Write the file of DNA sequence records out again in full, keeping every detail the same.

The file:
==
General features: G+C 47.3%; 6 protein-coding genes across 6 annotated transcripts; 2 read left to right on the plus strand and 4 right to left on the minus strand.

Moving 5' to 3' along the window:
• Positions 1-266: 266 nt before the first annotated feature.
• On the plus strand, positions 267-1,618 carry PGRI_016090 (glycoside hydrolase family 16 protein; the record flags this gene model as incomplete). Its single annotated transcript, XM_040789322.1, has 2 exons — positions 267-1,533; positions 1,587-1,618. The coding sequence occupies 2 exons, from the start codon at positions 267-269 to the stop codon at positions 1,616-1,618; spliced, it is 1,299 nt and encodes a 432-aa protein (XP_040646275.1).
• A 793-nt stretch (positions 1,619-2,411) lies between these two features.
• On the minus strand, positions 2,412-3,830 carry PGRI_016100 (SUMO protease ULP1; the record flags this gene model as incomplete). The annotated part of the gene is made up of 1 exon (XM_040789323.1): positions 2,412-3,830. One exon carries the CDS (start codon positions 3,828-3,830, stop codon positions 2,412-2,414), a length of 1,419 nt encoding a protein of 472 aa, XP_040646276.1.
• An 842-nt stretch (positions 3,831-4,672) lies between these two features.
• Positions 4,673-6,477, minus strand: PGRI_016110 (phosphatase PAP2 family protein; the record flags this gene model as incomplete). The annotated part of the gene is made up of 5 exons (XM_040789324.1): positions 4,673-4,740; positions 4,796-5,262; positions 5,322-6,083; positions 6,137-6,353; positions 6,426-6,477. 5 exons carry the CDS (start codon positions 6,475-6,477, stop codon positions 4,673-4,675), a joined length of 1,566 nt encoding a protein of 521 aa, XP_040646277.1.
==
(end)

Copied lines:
General features: G+C 47.3%; 6 protein-coding genes across 6 annotated transcripts; 2 read left to right on the plus strand and 4 right to left on the minus strand.

Moving 5' to 3' along the window:
• Positions 1-266: 266 nt before the first annotated feature.
• On the plus strand, positions 267-1,618 carry PGRI_016090 (glycoside hydrolase family 16 protein; the record flags this gene model as incomplete). Its single annotated transcript, XM_040789322.1, has 2 exons — positions 267-1,533; positions 1,587-1,618. The coding sequence occupies 2 exons, from the start codon at positions 267-269 to the stop codon at positions 1,616-1,618; spliced, it is 1,299 nt and encodes a 432-aa protein (XP_040646275.1).
• A 793-nt stretch (positions 1,619-2,411) lies between these two features.
• On the minus strand, positions 2,412-3,830 carry PGRI_016100 (SUMO protease ULP1; the record flags this gene model as incomplete). The annotated part of the gene is made up of 1 exon (XM_040789323.1): positions 2,412-3,830. One exon carries the CDS (start codon positions 3,828-3,830, stop codon positions 2,412-2,414), a length of 1,419 nt encoding a protein of 472 aa, XP_040646276.1.
• An 842-nt stretch (positions 3,831-4,672) lies between these two features.
• Positions 4,673-6,477, minus strand: PGRI_016110 (phosphatase PAP2 family protein; the record flags this gene model as incomplete). The annotated part of the gene is made up of 5 exons (XM_040789324.1): positions 4,673-4,740; positions 4,796-5,262; positions 5,322-6,083; positions 6,137-6,353; positions 6,426-6,477. 5 exons carry the CDS (start codon positions 6,475-6,477, stop codon positions 4,673-4,675), a joined length of 1,566 nt encoding a protein of 521 aa, XP_040646277.1.